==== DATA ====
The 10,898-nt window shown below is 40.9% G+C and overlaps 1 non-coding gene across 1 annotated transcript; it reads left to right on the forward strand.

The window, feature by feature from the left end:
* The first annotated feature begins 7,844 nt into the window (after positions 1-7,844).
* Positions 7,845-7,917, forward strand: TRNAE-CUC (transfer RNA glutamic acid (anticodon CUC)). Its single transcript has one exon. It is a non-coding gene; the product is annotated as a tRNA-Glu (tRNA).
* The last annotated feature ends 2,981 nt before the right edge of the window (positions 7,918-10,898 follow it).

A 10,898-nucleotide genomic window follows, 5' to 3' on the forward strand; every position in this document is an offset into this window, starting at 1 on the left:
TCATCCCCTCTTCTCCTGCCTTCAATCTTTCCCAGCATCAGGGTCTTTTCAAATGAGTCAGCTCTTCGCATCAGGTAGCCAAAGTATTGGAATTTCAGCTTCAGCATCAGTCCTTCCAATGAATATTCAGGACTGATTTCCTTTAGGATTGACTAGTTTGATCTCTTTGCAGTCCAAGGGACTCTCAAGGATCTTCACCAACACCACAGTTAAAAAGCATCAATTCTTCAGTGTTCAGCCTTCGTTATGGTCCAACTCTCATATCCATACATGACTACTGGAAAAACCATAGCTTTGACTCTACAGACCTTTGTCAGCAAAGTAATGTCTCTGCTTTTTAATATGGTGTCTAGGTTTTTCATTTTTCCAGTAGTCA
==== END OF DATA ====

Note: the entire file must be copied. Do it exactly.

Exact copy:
The 10,898-nt window shown below is 40.9% G+C and overlaps 1 non-coding gene across 1 annotated transcript; it reads left to right on the forward strand.

The window, feature by feature from the left end:
* The first annotated feature begins 7,844 nt into the window (after positions 1-7,844).
* Positions 7,845-7,917, forward strand: TRNAE-CUC (transfer RNA glutamic acid (anticodon CUC)). Its single transcript has one exon. It is a non-coding gene; the product is annotated as a tRNA-Glu (tRNA).
* The last annotated feature ends 2,981 nt before the right edge of the window (positions 7,918-10,898 follow it).

A 10,898-nucleotide genomic window follows, 5' to 3' on the forward strand; every position in this document is an offset into this window, starting at 1 on the left:
TCATCCCCTCTTCTCCTGCCTTCAATCTTTCCCAGCATCAGGGTCTTTTCAAATGAGTCAGCTCTTCGCATCAGGTAGCCAAAGTATTGGAATTTCAGCTTCAGCATCAGTCCTTCCAATGAATATTCAGGACTGATTTCCTTTAGGATTGACTAGTTTGATCTCTTTGCAGTCCAAGGGACTCTCAAGGATCTTCACCAACACCACAGTTAAAAAGCATCAATTCTTCAGTGTTCAGCCTTCGTTATGGTCCAACTCTCATATCCATACATGACTACTGGAAAAACCATAGCTTTGACTCTACAGACCTTTGTCAGCAAAGTAATGTCTCTGCTTTTTAATATGGTGTCTAGGTTTTTCATTTTTCCAGTAGTCA